Certain less invasive infertility treatments associated with different levels of pregnancy-related anxiety in pregnancies conceived via in vitro fertilization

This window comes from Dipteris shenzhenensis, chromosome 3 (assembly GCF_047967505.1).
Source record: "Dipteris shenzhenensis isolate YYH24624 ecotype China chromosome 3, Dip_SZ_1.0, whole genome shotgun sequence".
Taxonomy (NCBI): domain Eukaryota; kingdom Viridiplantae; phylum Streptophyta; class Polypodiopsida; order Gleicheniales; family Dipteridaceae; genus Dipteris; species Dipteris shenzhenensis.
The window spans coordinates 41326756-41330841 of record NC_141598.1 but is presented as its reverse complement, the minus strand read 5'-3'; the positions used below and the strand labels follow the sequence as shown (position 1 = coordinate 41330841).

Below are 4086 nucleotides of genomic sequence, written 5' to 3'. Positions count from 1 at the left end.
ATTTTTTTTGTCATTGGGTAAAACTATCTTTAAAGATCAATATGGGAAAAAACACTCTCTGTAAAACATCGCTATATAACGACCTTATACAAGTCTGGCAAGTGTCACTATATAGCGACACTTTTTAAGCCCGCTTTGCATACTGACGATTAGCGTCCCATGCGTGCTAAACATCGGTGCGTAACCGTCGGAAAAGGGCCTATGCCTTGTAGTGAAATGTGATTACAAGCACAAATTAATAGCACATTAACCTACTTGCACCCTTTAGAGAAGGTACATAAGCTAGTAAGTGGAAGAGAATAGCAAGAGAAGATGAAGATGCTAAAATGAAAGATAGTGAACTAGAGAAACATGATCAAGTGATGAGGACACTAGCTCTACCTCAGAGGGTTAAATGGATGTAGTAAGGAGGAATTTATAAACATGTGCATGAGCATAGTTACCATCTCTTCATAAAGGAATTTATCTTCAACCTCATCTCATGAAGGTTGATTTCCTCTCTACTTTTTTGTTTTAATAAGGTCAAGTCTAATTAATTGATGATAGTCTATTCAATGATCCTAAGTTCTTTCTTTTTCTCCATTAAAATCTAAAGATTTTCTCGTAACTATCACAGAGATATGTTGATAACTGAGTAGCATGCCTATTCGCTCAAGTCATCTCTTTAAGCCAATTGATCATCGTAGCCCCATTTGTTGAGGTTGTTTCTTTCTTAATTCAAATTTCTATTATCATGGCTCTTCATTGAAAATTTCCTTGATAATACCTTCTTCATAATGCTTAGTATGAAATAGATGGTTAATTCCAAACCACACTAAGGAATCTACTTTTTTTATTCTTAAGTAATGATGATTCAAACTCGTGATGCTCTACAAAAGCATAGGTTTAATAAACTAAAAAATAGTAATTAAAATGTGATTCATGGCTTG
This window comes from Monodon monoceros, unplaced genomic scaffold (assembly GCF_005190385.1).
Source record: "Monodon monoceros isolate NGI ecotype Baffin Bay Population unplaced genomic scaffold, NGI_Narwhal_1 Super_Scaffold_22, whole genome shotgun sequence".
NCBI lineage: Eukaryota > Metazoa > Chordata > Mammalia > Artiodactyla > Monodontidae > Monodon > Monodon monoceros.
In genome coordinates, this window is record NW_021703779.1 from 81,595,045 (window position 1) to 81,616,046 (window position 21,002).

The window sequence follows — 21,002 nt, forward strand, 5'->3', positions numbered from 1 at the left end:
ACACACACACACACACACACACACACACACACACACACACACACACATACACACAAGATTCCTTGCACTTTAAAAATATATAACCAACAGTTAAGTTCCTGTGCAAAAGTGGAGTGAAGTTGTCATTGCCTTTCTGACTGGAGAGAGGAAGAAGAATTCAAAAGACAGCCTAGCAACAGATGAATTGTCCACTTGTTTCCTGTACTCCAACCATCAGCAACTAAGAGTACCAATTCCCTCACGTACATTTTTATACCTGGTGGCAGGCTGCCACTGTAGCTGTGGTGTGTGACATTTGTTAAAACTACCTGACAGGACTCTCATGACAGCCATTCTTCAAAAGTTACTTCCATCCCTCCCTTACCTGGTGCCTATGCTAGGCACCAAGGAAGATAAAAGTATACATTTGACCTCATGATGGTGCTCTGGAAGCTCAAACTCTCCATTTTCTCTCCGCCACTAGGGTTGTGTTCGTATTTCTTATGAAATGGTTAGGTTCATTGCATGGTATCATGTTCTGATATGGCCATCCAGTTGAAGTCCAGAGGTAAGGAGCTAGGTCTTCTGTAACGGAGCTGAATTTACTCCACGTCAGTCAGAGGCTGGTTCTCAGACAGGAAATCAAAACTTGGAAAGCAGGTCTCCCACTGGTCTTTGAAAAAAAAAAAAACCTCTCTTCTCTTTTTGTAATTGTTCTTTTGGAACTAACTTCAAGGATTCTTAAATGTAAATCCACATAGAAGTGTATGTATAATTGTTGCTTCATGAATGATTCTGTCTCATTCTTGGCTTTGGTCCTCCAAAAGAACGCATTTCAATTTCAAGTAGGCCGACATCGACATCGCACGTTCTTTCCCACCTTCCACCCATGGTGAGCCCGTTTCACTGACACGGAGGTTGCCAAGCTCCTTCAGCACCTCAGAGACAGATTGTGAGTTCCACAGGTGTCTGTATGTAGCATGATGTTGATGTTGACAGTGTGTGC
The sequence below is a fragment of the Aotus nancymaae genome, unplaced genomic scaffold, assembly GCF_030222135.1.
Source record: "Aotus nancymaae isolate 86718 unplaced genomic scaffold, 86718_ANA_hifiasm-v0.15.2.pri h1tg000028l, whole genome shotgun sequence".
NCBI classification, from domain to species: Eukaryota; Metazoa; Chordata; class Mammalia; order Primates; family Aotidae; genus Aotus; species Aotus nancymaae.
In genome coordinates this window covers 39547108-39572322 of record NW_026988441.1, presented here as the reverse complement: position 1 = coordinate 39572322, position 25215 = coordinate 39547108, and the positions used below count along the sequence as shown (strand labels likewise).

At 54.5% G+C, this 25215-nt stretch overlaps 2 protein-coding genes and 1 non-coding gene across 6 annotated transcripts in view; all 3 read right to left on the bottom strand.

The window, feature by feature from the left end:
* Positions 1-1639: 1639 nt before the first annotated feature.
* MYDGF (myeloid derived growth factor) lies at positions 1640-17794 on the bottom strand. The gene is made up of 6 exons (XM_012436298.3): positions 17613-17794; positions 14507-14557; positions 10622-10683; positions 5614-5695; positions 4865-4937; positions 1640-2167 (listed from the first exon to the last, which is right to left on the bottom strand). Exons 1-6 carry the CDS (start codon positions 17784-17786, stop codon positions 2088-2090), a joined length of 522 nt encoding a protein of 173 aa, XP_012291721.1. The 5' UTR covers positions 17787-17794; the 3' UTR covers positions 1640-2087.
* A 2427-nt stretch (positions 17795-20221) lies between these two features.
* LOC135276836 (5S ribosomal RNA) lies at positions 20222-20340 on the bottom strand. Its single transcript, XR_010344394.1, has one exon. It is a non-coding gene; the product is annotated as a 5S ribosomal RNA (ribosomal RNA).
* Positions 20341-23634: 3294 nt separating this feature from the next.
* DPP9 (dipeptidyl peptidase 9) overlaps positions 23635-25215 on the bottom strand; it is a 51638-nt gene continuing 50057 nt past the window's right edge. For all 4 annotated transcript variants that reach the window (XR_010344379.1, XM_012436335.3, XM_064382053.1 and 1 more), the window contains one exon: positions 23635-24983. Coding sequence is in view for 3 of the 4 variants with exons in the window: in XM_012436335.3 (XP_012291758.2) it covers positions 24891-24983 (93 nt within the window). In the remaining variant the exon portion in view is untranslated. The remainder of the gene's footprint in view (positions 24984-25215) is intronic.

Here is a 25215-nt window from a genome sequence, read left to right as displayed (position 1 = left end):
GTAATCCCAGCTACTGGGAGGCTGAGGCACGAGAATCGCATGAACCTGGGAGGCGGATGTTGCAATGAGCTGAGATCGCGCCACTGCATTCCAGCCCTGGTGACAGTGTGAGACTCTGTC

Background: Research supports that in vitro fertilization causes anxiety and that anxiety can continue into the resulting pregnancy. Most women who have IVF will have a less invasive treatment for infertility prior to IVF; however, it is unclear if specific less invasive treatment cycles impact anxiety that is experienced in the pregnancy resulting from IVF. Methods: A prospective study was conducted for women who became pregnant via IVF, and data was collected about reported previous non-IVF treatment cycles as well as Pregnancy Related Anxiety Measure. Latent Class Analysis was conducted A p-value of ≤0.05 was considered significant. Results: 144 subjects participated and were highly educated, affluent, married, and primarily white. The LCA process yielded two groups that on average had similar levels on most items except for use of intra uterine insemination and/or ovarian stimulation. This information was used to generate four exhaustive and mutually exclusive groups: Stimulation Only (stim-only), Stimulation and Intra uterine Insemination (stim-IUI), Intra uterine Insemination only (IUI only), or No Treatment (No Tx). ANOVA found that those in the Stim Only group had statistically significantly higher PRAM scores than the Stim IUI (p=0.0036), the IUI only group (p=0.05), and the No Tx group (p=0.0013). Conclusion: Women who become pregnant via IVF and had a history of non-in vitro fertilization cycles that only involved ovarian stimulation experienced more pregnancy-specific anxiety in the pregnancy that results from in vitro fertilization.
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